- What is a Mailstation?
- The Mailstation is a portable email device developed by Cidco back in 1999. It's a self-contained unit capable of sending/receiving email via modem. Users paid a recurring fee for an email account through Cidco to use with the device. Cidco (and its 120,000 customers) was later acquired by EarthLink in 2001 for $5 million.
- How many versions were there?
- The Mailstation went through a few different hardware revisions: the Mivo 100, 150, 200, 250, and 350. If there's any other versions, I don't know of them. Most of these were similar hardware-wise, until the later two versions. The 250 was cordless, and the first to introduce email attachments. The 350 had a different CPU altogether. I personally only own a 100, so I can't completely vouch for anything regarding these other models.
- Can I put Linux on it?
- The short answer is "No." All of the Mailstation models prior to the 350 used a Z80 CPU, which is vastly underqualified to handle any version of Linux. A possible candidate for an alternate OS might be CP/M, however. There are still many applications and games for it out there. The Mivo 350 does have a different CPU, but to my knowledge not enough is known about its hardware to determine if it's capable of doing anything more than the original models. But I doubt it could ever run Linux either, if I had to guess.
- What's in a Mailstation worth developing for?
- It's not so much a single component, but the fact that you have them all in one device, capable of running off of AA batteries. You get a 320x128 monochrome LCD, keyboard, modem, parallel port, Z80 CPU, 128KB of SRAM, 1MB and 512KB flash memory chips, and a real-time clock.
Those specs aren't very hot by today's standards, and there are much more capable devices out there to tinker with (such as the Zipit). But that doesn't mean the Mailstation is worthless, especially to people who love old hardware. The Z80 CPU was very popular in its day!
- What have people done with them so far?
- The majority of activity has been from people wanting to use the Mailstation with their own POP/SMTP servers, which has been possible via various methods for the various versions.
There was once a lot of activity from individuals trying to figure out the hardware, but gradually interest seemed to diminish. Much has been discovered, but not a lot has been written. The only other software development I know of was by a guy on the Yahoo Mailstation group, who wrote a remote debugger called Mailbug. When I showed up there and started asking a hundred questions, he helped me out a lot, so I have him to thank for me being able to develop for the Mailstation to begin with. And of course thanks to all the other individuals who may have contributed to the collective pool of knowledge throughout the years!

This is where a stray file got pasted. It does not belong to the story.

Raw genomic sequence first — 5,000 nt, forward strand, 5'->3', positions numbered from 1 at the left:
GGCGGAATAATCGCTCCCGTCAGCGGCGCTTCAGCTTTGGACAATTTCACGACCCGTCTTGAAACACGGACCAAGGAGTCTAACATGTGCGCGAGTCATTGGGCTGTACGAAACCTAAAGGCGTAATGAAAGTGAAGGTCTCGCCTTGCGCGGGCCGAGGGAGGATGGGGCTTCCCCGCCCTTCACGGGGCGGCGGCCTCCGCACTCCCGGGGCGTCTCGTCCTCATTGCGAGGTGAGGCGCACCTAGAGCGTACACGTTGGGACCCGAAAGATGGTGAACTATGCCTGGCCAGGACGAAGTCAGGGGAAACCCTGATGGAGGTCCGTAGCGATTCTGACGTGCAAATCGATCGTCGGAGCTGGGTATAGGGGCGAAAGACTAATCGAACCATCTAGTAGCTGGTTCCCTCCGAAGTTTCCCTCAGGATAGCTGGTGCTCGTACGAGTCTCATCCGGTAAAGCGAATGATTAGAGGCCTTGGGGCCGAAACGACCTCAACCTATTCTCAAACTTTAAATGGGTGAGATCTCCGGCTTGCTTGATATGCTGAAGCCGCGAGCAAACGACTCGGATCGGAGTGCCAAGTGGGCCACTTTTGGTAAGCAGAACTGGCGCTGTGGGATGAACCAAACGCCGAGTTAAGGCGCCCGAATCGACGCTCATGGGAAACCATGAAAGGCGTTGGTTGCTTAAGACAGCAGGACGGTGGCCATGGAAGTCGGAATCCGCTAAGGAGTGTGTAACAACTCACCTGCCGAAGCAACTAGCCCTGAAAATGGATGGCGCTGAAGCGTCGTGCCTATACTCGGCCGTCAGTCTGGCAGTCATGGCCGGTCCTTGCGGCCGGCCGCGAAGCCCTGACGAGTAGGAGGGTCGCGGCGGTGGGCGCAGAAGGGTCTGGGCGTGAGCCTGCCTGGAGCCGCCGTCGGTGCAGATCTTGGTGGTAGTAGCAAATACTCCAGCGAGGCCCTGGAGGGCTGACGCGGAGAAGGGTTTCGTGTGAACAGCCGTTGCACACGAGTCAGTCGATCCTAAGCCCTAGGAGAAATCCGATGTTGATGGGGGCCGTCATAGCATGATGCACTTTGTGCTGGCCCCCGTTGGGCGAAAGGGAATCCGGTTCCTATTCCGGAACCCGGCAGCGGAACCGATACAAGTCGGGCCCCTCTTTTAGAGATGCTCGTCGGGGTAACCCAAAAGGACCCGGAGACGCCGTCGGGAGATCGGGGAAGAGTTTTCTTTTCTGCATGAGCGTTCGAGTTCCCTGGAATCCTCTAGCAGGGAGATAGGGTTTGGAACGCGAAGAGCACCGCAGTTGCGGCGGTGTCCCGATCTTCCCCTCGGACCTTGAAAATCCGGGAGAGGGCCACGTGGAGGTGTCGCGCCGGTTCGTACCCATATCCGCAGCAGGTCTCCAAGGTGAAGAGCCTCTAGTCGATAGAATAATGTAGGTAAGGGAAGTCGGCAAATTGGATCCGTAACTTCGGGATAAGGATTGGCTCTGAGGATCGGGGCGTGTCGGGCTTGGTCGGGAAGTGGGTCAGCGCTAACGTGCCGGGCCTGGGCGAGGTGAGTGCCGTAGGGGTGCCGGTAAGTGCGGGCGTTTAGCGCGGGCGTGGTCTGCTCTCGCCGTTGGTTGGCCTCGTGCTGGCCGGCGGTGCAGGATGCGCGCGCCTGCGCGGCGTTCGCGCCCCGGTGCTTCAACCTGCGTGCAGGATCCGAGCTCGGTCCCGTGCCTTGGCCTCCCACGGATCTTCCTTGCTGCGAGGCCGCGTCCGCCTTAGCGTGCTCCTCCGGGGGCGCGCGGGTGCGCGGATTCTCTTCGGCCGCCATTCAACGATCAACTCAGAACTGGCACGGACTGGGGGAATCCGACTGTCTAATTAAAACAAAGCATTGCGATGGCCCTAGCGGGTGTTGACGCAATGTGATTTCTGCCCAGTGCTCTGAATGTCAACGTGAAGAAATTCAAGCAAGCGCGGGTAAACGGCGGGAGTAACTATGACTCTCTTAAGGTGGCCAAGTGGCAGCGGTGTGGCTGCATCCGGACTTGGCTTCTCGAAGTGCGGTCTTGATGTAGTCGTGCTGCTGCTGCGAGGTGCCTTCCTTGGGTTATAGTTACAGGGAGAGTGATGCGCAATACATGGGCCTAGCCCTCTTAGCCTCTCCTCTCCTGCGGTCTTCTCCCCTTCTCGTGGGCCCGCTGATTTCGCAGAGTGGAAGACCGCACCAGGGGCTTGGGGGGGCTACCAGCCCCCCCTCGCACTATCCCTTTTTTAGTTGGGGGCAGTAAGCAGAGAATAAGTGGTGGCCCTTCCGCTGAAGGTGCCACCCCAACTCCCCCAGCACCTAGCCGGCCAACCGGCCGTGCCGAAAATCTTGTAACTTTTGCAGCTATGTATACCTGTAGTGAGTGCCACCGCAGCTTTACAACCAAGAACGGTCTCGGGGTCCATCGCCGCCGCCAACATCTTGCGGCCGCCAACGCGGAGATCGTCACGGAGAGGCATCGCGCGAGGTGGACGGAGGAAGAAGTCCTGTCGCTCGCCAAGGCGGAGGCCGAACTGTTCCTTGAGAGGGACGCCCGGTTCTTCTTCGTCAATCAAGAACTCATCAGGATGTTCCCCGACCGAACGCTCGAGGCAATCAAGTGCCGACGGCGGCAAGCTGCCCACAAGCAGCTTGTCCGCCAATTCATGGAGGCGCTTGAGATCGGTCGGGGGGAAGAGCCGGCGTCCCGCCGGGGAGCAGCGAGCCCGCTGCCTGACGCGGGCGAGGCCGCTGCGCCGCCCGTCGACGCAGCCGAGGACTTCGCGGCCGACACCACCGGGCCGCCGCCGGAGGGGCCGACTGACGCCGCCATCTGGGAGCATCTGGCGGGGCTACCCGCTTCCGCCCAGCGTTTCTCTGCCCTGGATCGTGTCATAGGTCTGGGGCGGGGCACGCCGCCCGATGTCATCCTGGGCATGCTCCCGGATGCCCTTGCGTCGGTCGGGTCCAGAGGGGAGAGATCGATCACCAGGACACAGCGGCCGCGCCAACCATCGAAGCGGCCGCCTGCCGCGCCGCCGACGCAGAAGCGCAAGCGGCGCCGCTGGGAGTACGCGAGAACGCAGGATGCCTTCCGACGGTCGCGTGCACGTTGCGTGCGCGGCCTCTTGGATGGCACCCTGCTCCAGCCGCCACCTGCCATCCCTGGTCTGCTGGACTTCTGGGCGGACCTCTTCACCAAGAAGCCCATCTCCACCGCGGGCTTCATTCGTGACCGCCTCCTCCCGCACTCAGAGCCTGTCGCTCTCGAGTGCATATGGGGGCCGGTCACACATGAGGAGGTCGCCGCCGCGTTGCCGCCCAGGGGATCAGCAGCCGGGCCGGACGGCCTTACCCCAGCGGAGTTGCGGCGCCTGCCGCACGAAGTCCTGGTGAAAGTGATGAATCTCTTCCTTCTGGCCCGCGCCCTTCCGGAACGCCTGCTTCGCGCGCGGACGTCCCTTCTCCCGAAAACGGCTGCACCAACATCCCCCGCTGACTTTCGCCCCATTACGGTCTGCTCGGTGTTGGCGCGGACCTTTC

As for myself, I've done a lot of researching and question asking, followed by some actual experimentation of my own on the hardware. This led to my writing FyOS, which was/is the beginnings of an OS replacement for the Mailstation. And as I learned more about the hardware, I realized it could be modified to be compatible with original CP/M applications as well. So I built the hardware mod into the only Mailstation I own, which fortunately didn't ruin it, and continued my experimentation. After a long break, my interest in the Mailstation returned, and that led to my developing the Mailstation Emulator, to allow me to test code on my PC before putting it on the actual hardware. All of this will eventually, and hopefully, result in a fully CP/M compatible OS replacement for the Mailstation!
Presently I have a basic CPM BIOS layer written which emulates a floppy disk via the Mailstation's flash memory, and is capable of booting into CPM v2's CCP command interpreter. This allowed for running Zork 1, which was one of my goals. But the virtual disk is still just read-only for the moment.
- I have a Mailstation, how do I get started developing?
- I haven't written that part of the site just yet! But you can find some details in the documents that come with the FyOS archives for the time being. Or better yet, poke around the Yahoo Mailstation group, where there's lots of good threads with various info.